What do you have to say to students who say they just don’t enjoy science?

That is a very typical response that I actually shared. I would say to give it another chance or two. The introductory classes tend to be on the hard side, and can sometimes be a little dry or boring. It’s almost like learning a foreign language. Reading “See Dick and Jane”, “See Dick and Jane Run”, “Go get the ball, Spot”, it isn’t very interesting. Something like Shakespeare might be much more interesting, but you can’t get to Shakespeare without going through “Dick and Jane”. And it’s the same with the sciences.

What activities do you do in your free time?

I have two high school seniors at home, so in my free time, we plan for college applications. I also have, because I’m recently widowed, widowed from two years ago, so I have the remnants of all my past life. So I have five cats and two dogs, and two children, and two houses, and way too many things for one person. I have a very full life, let’s put it that way. I enjoy baking, reading, gardening, growing orchids, taking care of animals, astronomy, Greek mythology. I like a lot of different things, actually. I like to try a lot of new things. I have a variety of interests. I don’t delve too deep into one thing.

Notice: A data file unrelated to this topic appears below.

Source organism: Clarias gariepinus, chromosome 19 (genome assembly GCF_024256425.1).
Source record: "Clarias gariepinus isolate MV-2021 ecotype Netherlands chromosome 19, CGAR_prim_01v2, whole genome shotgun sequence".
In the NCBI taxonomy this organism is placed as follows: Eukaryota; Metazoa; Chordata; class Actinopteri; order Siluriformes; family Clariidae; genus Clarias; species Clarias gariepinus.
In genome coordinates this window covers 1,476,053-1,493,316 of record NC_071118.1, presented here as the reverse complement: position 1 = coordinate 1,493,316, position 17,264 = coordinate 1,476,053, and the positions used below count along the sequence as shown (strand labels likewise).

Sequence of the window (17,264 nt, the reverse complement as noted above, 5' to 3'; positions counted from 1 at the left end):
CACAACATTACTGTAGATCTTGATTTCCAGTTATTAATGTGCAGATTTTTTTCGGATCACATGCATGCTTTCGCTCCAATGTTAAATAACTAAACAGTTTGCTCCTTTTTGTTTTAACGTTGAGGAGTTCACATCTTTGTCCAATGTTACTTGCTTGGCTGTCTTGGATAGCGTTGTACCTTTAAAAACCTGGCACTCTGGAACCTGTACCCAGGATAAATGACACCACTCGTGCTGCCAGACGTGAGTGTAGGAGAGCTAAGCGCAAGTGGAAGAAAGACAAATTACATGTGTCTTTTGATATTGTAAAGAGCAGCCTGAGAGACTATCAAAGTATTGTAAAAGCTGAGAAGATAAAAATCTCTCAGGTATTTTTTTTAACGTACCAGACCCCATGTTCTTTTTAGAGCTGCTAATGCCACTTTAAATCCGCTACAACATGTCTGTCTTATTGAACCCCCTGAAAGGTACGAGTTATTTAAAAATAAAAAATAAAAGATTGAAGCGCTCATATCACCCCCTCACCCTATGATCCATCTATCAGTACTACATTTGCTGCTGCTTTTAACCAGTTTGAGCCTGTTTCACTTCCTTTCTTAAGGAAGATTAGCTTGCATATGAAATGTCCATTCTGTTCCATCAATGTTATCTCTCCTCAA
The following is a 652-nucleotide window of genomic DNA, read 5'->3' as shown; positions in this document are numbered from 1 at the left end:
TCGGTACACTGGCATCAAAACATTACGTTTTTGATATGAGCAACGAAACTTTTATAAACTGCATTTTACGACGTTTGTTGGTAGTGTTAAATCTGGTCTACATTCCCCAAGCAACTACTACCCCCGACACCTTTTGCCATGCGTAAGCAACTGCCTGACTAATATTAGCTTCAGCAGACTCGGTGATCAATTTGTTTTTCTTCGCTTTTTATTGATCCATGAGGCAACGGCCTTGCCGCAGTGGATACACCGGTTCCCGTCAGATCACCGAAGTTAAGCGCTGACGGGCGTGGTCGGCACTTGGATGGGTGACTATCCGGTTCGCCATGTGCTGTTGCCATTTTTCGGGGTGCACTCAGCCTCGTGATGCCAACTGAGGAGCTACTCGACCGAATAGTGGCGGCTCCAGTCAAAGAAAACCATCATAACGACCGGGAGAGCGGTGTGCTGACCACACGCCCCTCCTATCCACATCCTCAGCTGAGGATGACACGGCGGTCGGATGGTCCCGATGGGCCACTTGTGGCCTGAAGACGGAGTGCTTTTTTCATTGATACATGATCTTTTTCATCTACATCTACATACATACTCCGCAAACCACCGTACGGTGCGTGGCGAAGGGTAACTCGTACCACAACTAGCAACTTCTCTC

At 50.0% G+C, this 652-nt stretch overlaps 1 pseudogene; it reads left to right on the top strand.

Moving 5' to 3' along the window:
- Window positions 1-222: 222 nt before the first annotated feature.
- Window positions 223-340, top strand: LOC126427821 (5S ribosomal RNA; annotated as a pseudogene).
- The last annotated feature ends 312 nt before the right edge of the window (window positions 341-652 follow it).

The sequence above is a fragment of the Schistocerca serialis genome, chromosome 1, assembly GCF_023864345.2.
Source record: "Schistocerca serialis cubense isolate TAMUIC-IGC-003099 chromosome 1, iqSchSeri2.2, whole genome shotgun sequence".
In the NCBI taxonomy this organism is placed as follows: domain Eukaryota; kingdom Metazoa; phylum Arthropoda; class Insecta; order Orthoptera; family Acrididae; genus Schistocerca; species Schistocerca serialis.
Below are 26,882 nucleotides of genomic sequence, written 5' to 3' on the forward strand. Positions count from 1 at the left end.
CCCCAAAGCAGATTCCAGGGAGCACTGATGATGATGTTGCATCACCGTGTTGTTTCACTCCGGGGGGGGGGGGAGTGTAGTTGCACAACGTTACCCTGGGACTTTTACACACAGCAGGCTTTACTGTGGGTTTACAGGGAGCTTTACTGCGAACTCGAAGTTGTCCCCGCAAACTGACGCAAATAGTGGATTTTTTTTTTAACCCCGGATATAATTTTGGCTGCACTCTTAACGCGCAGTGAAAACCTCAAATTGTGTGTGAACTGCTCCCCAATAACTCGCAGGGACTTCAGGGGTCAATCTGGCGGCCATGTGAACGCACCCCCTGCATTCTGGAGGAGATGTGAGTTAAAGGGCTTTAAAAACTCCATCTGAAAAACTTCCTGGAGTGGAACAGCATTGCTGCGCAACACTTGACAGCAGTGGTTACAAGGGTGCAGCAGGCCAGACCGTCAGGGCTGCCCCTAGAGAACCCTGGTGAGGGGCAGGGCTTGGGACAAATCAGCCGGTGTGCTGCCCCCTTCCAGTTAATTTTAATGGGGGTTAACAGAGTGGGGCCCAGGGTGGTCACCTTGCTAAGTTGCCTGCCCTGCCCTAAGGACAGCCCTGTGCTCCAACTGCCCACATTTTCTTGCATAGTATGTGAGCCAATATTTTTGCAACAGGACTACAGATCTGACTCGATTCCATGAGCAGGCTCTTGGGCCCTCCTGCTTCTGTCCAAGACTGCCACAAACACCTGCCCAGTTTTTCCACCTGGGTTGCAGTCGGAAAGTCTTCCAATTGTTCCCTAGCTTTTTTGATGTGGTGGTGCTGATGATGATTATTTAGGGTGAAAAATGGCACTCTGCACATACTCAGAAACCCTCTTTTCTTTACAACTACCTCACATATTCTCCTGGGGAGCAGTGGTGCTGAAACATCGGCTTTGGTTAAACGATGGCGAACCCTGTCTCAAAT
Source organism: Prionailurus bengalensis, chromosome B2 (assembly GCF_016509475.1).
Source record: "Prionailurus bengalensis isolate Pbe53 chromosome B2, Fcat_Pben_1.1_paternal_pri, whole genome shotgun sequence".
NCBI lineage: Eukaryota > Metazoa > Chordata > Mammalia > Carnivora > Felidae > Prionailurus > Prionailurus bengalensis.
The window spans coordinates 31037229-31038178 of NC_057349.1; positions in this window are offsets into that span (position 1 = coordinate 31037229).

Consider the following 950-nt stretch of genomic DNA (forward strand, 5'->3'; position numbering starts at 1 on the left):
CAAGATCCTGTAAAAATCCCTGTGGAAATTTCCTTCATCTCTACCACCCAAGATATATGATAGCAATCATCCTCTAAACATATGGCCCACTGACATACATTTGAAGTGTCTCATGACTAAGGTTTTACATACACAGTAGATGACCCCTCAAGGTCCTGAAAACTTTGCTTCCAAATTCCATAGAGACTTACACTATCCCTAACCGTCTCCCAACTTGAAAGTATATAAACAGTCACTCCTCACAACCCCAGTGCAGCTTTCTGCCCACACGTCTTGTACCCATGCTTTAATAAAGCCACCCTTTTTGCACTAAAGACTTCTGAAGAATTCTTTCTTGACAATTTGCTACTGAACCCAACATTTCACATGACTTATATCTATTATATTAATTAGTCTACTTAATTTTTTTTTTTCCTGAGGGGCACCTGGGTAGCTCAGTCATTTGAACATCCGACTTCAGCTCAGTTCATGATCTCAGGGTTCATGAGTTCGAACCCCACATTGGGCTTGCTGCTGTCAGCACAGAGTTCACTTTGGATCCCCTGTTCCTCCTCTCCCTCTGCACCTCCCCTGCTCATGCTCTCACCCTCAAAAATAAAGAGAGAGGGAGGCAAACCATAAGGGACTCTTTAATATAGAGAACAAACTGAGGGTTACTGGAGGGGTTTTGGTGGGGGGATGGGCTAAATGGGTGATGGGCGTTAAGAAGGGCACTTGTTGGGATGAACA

Finally, is there anything you want the Xavier student body to know about you?

I really feel that people this age, sort of between adolescence and adulthood, are … well, it sounds so trite to say, “you are the future”, but, I mean, that’s true. I figure that it’s a really important age group, and I feel honored to, at least in my mind, feel I’m making some sort of small difference. You really are at the age where you’re deciding what to do with your lives, and also, how you’re going to fit into the overall world. So if I can help enlighten and spark an interest in you, then that’s a great honor and privilege.

Dr. Griffen hopes to inspire and teach students about the importance of science, and we at the Kestrel are happy to welcome her into the Xavier community.